ARC Review – Racked and Stacked by Lorelei James

Posted August 13, 2018 by smutmatters in ARC, Contemporary, Reviews / 0 Comments

I received this book for free from Berkley in exchange for an honest review. This does not affect my opinion of the book or the content of my review.

ARC Review – Racked and Stacked by Lorelei JamesRacked and Stacked (Blacktop Cowboys, #9) by Lorelei James
Series: Blacktop Cowboys #9
Series Rating: four-stars
Published by Berkley on August 7, 2018
Genres: Contemporary, Romance
Format: Paperback
Source: Berkley
Barnes & Noble
Apple Books

Growing up with three older brothers, Larissa "Riss" Thorpe defines the term tomboy--a moniker that never mattered to her until she crossed paths with sexy cowboy playboy, Ike Palmer. His declaration that he prefers his women soft and feminine is the one benefit to becoming his business partner. Since Riss is obviously not his type, there's little chance they'll mix business and pleasure when they're in close quarters on the road together.

Former cattle broker Ike Palmer was ready for a new chapter in his life when he partnered with Riss, a contrary redhead who lords her mechanical abilities over him at every turn. Ike raised his three younger sisters; he knows a thing or three about how women work. The problem is...Riss is unlike any woman he's ever met.

With the odds stacked against them, Riss and Ike will have to choose between the stubbornness that keeps them apart and the fiery attraction that could lead to something more...

Racked and Stacked is an enemies-to-lovers romance that, on paper, had everything that I loved, but somehow it didn’t quite come together for me.

Larissa Thorpe and Ike Palmer have clearly been at each other’s throats for the last several years. The animosity is strong enough that most people assume they’re actually sleeping together. They’re not, and they continue not to for at least 3/4 of this book. I’m fine with a slow burn, but it was different than other Lorelei James books that I’ve read. They’ve called a truce in the leadup to their best friends’ wedding, since she’s the maid of honor and he’s the best man, but the wedding happens in the opening chapter of this book, so the truce can officially be called off.

But then Riss breaks her arm, and Ike doesn’t think her older brothers are taking enough care of her, so he “rescues” her and brings her to his house, and the tension between them finally starts to boil over. Being in such close proximity to each other means that they’re forced to see each other in completely different ways. Riss is able to see that Ike’s bluster is all for show, hiding an insecurity about his education and place in the world. Ike starts to see that part of the reason Riss is so open and in-your-face is that she’s had to fight for her brothers to see her as an adult and take her seriously.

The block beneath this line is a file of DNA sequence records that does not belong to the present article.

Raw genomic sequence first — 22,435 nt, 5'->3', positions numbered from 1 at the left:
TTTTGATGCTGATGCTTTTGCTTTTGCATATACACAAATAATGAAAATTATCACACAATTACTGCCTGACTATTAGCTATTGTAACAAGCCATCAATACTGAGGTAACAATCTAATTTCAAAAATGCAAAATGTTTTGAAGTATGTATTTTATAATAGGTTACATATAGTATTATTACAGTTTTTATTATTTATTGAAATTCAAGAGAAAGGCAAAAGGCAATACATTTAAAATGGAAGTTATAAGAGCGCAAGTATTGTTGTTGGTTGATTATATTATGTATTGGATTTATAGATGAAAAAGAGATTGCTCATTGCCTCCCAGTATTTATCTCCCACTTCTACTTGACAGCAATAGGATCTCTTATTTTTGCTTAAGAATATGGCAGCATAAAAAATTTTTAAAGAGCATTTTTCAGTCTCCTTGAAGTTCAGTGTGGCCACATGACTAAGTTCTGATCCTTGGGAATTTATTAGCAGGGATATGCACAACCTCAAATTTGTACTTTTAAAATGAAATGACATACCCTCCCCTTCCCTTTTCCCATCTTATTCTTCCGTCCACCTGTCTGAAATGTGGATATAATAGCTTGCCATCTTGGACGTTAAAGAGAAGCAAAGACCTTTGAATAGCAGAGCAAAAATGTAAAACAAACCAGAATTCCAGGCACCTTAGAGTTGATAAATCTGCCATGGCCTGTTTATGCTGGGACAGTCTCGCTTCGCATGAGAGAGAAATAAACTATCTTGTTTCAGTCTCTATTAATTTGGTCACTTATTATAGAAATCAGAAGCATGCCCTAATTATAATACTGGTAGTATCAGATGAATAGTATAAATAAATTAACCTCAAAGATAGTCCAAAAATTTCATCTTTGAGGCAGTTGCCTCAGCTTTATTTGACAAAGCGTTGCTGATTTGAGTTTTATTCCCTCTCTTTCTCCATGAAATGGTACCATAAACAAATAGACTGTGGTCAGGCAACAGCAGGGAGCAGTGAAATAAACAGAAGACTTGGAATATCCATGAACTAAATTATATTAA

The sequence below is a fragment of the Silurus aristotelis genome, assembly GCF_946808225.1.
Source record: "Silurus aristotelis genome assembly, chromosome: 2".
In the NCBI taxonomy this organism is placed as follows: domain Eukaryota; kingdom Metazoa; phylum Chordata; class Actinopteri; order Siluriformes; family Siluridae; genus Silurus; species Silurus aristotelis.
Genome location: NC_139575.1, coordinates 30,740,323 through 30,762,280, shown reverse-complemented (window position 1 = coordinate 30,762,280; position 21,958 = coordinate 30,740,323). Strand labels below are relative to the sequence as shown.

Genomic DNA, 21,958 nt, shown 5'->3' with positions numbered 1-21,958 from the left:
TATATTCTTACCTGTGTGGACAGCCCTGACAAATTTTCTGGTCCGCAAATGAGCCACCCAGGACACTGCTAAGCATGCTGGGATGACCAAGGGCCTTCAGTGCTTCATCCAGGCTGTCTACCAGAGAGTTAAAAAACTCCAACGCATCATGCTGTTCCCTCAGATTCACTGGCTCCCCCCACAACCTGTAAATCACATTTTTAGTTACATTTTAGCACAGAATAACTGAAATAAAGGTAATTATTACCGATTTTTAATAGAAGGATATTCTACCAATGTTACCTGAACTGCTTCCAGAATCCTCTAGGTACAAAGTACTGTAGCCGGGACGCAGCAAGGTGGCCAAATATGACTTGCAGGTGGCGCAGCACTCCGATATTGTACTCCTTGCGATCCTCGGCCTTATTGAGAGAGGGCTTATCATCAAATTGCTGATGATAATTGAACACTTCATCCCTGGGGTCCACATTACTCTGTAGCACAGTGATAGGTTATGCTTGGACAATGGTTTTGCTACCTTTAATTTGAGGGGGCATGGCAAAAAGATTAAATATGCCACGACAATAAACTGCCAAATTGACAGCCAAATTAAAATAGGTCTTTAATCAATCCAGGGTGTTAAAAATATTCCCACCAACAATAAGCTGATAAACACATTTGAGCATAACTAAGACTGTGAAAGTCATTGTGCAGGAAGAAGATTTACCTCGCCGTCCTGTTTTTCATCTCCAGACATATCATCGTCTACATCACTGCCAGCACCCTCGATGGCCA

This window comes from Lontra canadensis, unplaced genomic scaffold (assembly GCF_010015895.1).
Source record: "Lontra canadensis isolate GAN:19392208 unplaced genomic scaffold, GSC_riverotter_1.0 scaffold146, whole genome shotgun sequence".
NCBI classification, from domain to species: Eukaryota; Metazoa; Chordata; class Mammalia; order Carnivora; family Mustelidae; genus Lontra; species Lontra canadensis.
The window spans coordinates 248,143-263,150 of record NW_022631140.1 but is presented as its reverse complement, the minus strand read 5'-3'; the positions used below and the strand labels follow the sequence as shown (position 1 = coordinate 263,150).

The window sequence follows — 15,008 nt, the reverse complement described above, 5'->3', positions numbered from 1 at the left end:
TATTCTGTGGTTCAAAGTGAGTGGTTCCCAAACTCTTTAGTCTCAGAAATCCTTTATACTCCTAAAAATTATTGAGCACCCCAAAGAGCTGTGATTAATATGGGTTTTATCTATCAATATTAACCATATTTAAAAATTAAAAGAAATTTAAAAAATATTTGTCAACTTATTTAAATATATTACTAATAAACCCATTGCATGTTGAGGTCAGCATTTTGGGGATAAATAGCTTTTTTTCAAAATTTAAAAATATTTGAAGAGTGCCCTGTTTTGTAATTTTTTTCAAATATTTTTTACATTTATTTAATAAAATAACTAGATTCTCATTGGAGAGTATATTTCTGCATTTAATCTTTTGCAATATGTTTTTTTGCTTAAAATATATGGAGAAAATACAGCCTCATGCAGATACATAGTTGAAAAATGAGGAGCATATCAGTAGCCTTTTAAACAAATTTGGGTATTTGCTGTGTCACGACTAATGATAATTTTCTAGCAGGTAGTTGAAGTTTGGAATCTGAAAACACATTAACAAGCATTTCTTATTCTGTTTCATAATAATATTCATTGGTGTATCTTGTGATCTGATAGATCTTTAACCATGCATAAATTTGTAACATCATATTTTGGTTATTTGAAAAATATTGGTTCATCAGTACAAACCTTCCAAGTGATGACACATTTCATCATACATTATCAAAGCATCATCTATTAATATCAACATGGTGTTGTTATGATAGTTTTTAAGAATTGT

But they have a lot more in common than they expected, and those similarities are what they’re able to grasp onto and use as a foundation for their changing relationship. One of those similarities is a current lack of money, so they made a rule that their dates had to be free or as good as. I really like this aspect of their relationship. For some reason, money never seems to come up as an issue in romance novels, and even when it is brought up as an issue, it rarely seems to actually impact the character’s day-to-day lives. Riss and Ike actually worked to keep the dates as close to free as possible, and I loved the creativity they used to do this.

So why didn’t I rate this one higher? I couldn’t really connect with Riss and Ike. I liked them both, but in a neutral way. I wanted them both to get their HEA, but I wasn’t convinced it had to be with each other. I liked them together, but I didn’t love them. In real life, I don’t believe in the concept of one-true-love, soul mates, whatever you want to call it. I believe that you can be truly happy with multiple people, whether that’s all at one time or in a succession. In my romance novels, I believe the same thing, but I still want to believe that the two or three or twelve people in the relationship belong together, even if it’s just at this particular point in their lives. I didn’t get that feeling from Riss and Ike. I got the sense that they were each in a place in their lives where they wanted to settle down and they were each the most attractive and convenient option for the other.

I haven’t read the rest of this series, and maybe that’s part of the problem. Maybe if I’d read the earlier books in the series, I would have seen the relationship between Riss and Ike develop more, but this book should be able to stand on its own, and it didn’t.

About Lorelei James

Lorelei James is the New York Times and USA Today bestselling author of romances in the Rough Riders series, the Blacktop Cowboys® series, the Mastered series, the Need You series and the Legacy series.

Lorelei also writes dark, gritty mysteries under the name Lori Armstrong. Her books in the Julie Collins and Mercy Gunderson series have won Shamus Awards and the Willa Cather Literary Award. Lorelei lives in western South Dakota.